NEW YORK - New Yorkers love their food delivery but along with all that takeout can come a lot of trash. One start-up thinks there's a better way: DeliverZero. It promises delivery with zero-waste.
"We wanted to give New Yorkers the same kind of experience they have with GrubHub," DeliverZero founder Adam Farbiarz said. "You go in, you find a restaurant, you find some food, you order it the only twist is it comes in this packaging."
The packaging is a durable BPA-free plastic that Farbiarz says be reused up to a thousand times before being recycled, can go in a commercial dishwasher, and is suitable for very hot liquids.
Farbiarz, who is an attorney, came up with the idea a year ago and brought the concept to life in November. So far, the site offers delivery from about 15 restaurants in the Prospect Heights, Park Slope, Williamsburg and Greenpoint sections of Brooklyn.
After a customer orders through DeliverZero, they have six weeks to return the packaging, either to a delivery person from any participating restaurant on the site or by dropping it off at the restaurant. If the containers aren't returned after that, the customer is charged $3.25 per package.
The restaurants clean the packaging before reusing it as they would say any plates or dishes they use in the restaurant.
Antonio Vilches is the co-owner of participating restaurant Mexicocina Agaveria in Prospect Heights. He said he has had no issue with customers returning the containers. He decided to sign on with the service to appeal to his customer base.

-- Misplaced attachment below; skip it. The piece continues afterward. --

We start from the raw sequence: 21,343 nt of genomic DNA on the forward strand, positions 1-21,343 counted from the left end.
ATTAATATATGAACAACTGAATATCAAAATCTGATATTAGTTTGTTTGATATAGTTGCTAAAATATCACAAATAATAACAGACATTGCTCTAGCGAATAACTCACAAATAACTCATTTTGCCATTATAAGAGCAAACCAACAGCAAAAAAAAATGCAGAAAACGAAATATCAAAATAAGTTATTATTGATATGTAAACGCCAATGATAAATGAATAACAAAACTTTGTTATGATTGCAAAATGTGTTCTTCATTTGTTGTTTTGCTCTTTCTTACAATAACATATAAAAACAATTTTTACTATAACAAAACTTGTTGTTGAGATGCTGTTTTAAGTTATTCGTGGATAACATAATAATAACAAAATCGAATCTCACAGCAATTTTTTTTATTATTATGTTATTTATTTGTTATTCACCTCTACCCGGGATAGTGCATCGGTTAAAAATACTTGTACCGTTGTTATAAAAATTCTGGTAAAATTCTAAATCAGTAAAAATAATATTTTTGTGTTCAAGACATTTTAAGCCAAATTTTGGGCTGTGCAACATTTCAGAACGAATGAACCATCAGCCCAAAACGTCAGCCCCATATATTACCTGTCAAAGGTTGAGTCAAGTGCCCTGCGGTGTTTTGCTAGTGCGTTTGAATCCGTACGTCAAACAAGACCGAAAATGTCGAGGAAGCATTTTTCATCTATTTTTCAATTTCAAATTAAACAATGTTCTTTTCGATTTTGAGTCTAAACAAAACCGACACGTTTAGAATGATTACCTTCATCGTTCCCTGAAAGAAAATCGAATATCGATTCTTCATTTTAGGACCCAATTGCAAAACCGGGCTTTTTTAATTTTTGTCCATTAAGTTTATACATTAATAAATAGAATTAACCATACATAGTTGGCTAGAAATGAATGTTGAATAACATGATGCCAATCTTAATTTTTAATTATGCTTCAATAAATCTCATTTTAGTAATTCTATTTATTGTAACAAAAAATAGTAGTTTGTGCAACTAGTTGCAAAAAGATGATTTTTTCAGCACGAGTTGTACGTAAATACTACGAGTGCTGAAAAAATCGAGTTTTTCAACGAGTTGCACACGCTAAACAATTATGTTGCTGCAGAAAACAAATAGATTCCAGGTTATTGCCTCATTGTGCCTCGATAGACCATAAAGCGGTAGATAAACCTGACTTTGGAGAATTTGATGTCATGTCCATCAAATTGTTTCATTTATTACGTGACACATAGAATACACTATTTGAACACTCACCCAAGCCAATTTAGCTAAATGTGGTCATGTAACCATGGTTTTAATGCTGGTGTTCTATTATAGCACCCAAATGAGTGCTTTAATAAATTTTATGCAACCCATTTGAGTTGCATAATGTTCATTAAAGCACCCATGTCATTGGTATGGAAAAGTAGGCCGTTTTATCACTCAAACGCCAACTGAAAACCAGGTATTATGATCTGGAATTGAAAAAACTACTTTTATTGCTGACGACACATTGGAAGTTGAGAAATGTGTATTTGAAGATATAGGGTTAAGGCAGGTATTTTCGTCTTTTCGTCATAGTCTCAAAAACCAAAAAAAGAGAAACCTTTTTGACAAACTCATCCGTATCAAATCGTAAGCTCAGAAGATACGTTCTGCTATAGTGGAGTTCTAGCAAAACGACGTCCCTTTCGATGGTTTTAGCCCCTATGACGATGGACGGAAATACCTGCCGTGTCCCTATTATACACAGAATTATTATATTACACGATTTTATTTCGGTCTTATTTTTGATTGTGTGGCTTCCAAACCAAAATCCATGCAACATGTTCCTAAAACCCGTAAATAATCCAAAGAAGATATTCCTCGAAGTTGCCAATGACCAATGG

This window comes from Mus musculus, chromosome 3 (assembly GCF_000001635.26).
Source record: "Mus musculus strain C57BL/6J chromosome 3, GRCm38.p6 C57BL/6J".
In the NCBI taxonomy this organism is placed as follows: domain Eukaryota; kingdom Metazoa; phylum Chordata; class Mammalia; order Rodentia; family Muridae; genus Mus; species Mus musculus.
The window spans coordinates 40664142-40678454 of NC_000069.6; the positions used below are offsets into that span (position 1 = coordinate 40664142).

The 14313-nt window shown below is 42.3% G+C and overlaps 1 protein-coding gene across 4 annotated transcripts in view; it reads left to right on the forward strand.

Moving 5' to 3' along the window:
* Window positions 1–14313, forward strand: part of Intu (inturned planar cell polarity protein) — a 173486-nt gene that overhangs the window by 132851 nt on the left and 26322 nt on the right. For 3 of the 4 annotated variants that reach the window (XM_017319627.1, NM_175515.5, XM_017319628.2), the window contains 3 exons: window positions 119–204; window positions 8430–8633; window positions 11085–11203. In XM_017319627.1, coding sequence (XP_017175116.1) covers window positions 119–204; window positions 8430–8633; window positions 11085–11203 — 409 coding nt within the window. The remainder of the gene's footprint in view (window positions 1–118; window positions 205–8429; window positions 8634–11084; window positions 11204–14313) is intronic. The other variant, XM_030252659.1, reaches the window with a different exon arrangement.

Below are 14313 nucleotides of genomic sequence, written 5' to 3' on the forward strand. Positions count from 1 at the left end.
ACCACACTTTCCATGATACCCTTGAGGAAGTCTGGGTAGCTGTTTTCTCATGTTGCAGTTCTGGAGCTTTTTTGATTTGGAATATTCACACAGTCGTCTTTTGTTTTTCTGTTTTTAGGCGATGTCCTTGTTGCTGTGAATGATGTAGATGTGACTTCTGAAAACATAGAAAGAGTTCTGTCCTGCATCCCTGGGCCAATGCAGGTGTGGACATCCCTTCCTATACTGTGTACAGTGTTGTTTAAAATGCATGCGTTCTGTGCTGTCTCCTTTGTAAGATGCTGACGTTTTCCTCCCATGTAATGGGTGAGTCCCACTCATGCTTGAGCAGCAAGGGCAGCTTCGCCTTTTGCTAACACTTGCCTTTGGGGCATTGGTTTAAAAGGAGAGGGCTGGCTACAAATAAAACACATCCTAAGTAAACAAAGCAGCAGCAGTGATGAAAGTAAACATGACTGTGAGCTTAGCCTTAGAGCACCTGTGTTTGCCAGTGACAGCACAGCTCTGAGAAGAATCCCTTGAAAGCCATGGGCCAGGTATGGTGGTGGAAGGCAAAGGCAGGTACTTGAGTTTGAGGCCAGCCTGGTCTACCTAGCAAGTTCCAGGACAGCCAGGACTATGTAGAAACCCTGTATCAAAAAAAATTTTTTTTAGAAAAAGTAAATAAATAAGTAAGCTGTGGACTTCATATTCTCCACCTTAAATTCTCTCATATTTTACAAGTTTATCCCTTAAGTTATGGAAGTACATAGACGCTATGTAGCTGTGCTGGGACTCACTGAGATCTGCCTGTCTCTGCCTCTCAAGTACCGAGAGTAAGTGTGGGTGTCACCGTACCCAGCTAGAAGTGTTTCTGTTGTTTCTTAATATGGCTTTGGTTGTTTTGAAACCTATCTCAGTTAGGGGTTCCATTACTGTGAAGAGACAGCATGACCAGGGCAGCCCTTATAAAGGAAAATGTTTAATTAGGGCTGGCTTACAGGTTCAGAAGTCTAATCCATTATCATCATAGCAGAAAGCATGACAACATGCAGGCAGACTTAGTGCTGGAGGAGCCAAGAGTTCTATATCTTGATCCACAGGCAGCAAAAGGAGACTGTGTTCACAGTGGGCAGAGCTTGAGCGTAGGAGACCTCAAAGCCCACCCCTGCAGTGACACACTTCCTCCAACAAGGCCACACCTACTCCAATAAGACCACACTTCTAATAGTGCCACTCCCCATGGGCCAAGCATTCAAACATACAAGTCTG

"They seem like they care," Vilches said, noting many customers who take leftovers to go ask to take it without a plastic bag. "The neighborhood... was looking for something to make a change in the environment."
Vilches said that so far it's been a success.
"We started with one delivery a week, now we do five, six deliveries a day," he said.
Like other delivery platforms, DeliverZero takes a cut of each order but Farbiarz said he ends up saving restaurants money.
"Every time they use one of these they don't have to buy a disposable," he said, displaying the packaging.
"The amount of waste that is produced from each order is kind of crazy," said Ariel Stein of Park Slope, who orders in regularly.
Stein, who learned of DeliverZero through word of mouth, said he enjoys the convenience of takeout with a bit of a cleaner conscience.
"More and more people are becoming aware of the concept of the environment and how we can take small steps to be sustainable," she said. "And this can make a big impact."
DeliverZero is adding new restaurants every week, Farbiarz said, with the goal of offering delivery from hundreds of restaurants across Brooklyn, Manhattan, and Queens in the next year.